Lawmaker Sees Both Sides of Broadcast Legislation

Times Staff Writer

When Greg Walden joined most of his colleagues in the House of Representatives in approving a dramatic increase in broadcast indecency fines, he understood his vote could end up costing him money.

The Oregon Republican owns and operates five small radio stations and knows from experience just how easily the wrong word can slip off the tongue and onto the airwaves.

As the only broadcast license holder in Congress, Walden has a unique perspective on indecency and other issues important to the industry, enabling him to explain them on Capitol Hill.

"There is an incredible lack of understanding about the broadcast media in this Congress," said Walden, 49, who got his start in broadcasting more than three decades ago as a janitor at his father's rural Oregon stations. "I wish that the people who voted on these things and enforced them actually had to spend some time in a truly small-market environment."

At Walden's Oregon stations in Hood River and the Dalles, the person in charge of censoring obscenities from syndicated programs occasionally is busy with other jobs -- or can be so stunned by an unexpected expletive that the seven-second delay ticks away before the word can be bleeped.

Like many in the broadcasting industry, Walden has complained that indecency rulings by the Federal Communications Commission have been inconsistent. For instance, the FCC allowed graphic language on the TV broadcast of Steven Spielberg's gritty World War II film "Saving Private Ryan" but issued fines for similar words on ABC's "NYPD Blue."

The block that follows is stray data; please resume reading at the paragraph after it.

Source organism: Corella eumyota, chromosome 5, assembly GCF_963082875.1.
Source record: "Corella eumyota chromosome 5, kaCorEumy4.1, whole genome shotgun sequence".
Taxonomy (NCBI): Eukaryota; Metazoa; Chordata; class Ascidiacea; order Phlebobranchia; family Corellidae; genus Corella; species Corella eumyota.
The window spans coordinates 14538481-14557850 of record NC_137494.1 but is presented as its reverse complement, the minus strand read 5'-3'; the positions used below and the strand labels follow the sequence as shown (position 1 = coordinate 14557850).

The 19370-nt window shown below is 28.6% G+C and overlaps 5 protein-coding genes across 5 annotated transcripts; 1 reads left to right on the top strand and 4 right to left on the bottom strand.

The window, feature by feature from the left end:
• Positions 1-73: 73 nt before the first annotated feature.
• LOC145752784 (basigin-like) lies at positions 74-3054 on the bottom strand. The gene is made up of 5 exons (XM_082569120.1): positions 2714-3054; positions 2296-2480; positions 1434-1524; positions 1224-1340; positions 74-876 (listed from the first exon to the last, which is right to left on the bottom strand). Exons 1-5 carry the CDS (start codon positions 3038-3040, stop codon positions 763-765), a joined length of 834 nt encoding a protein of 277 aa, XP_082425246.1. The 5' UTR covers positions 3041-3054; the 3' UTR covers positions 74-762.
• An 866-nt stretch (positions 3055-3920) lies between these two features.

Those inconsistencies are the basis of a legal challenge of recent FCC rulings announced in April by the ABC, CBS, Fox and NBC networks.

"Just tell me what the boundaries are," Walden said. "Can I use that word or can't I? Don't tell me I can use it if it's this movie, but I can't use it if it's this program. How do I ever know?"

Nevertheless, Walden joined the overwhelming congressional majority in voting last month to increase the maximum indecency fines from $32,500 to $325,000.

Only 35 lawmakers opposed the change, including just one Republican. Walden's eastern Oregon district is strongly Republican, and he's a loyal backer of the House GOP leadership, which pushed for the higher fines after Janet Jackson's breast was briefly exposed on CBS during the 2004 Super Bowl halftime show.

"I recognized that something needed to be done, to have a little bigger hammer for the FCC," Walden said. "So now my concern is they don't overreact at the commission and start issuing fines that just put broadcasters out of business."

Noting that many small-market radio stations are worth less than the new maximum fine, Walden had inserted a provision into an earlier version of the legislation that encouraged the FCC to consider market size when levying fines. But the provision didn't make it into the final version signed into law by President Bush.

Still, having someone in Congress who can convey those concerns is important to the industry, said Dennis Wharton of the National Assn. of Broadcasters. "They might not listen to a lobbyist as much as they would somebody who really understands the business as an operator," Wharton said of lawmakers. "He understands the business more than anybody."